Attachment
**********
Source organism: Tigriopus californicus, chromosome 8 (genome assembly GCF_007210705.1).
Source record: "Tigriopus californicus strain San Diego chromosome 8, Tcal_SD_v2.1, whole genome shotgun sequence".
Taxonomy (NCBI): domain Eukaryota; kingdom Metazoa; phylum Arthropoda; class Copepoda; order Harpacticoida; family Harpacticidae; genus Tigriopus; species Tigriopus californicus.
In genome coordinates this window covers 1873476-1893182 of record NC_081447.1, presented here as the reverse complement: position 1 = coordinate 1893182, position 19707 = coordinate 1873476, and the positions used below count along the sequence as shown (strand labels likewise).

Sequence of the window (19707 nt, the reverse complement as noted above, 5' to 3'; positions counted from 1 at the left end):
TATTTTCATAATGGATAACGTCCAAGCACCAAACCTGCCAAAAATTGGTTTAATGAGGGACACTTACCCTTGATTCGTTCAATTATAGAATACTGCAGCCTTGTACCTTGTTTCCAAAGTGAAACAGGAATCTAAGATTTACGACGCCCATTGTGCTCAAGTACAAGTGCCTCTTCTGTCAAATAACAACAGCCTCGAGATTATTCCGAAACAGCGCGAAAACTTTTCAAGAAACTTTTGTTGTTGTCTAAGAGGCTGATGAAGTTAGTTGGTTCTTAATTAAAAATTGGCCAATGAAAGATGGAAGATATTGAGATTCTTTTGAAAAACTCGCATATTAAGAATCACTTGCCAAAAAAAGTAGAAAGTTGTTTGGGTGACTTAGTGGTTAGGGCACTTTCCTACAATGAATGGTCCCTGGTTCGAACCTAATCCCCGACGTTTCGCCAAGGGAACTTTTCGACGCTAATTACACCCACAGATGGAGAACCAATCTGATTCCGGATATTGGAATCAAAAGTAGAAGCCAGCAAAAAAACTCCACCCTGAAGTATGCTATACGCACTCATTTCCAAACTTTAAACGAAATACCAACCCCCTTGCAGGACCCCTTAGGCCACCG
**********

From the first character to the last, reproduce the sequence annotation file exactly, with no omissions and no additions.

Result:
Source organism: Tigriopus californicus, chromosome 8 (genome assembly GCF_007210705.1).
Source record: "Tigriopus californicus strain San Diego chromosome 8, Tcal_SD_v2.1, whole genome shotgun sequence".
Taxonomy (NCBI): domain Eukaryota; kingdom Metazoa; phylum Arthropoda; class Copepoda; order Harpacticoida; family Harpacticidae; genus Tigriopus; species Tigriopus californicus.
In genome coordinates this window covers 1873476-1893182 of record NC_081447.1, presented here as the reverse complement: position 1 = coordinate 1893182, position 19707 = coordinate 1873476, and the positions used below count along the sequence as shown (strand labels likewise).

Sequence of the window (19707 nt, the reverse complement as noted above, 5' to 3'; positions counted from 1 at the left end):
TATTTTCATAATGGATAACGTCCAAGCACCAAACCTGCCAAAAATTGGTTTAATGAGGGACACTTACCCTTGATTCGTTCAATTATAGAATACTGCAGCCTTGTACCTTGTTTCCAAAGTGAAACAGGAATCTAAGATTTACGACGCCCATTGTGCTCAAGTACAAGTGCCTCTTCTGTCAAATAACAACAGCCTCGAGATTATTCCGAAACAGCGCGAAAACTTTTCAAGAAACTTTTGTTGTTGTCTAAGAGGCTGATGAAGTTAGTTGGTTCTTAATTAAAAATTGGCCAATGAAAGATGGAAGATATTGAGATTCTTTTGAAAAACTCGCATATTAAGAATCACTTGCCAAAAAAAGTAGAAAGTTGTTTGGGTGACTTAGTGGTTAGGGCACTTTCCTACAATGAATGGTCCCTGGTTCGAACCTAATCCCCGACGTTTCGCCAAGGGAACTTTTCGACGCTAATTACACCCACAGATGGAGAACCAATCTGATTCCGGATATTGGAATCAAAAGTAGAAGCCAGCAAAAAAACTCCACCCTGAAGTATGCTATACGCACTCATTTCCAAACTTTAAACGAAATACCAACCCCCTTGCAGGACCCCTTAGGCCACCG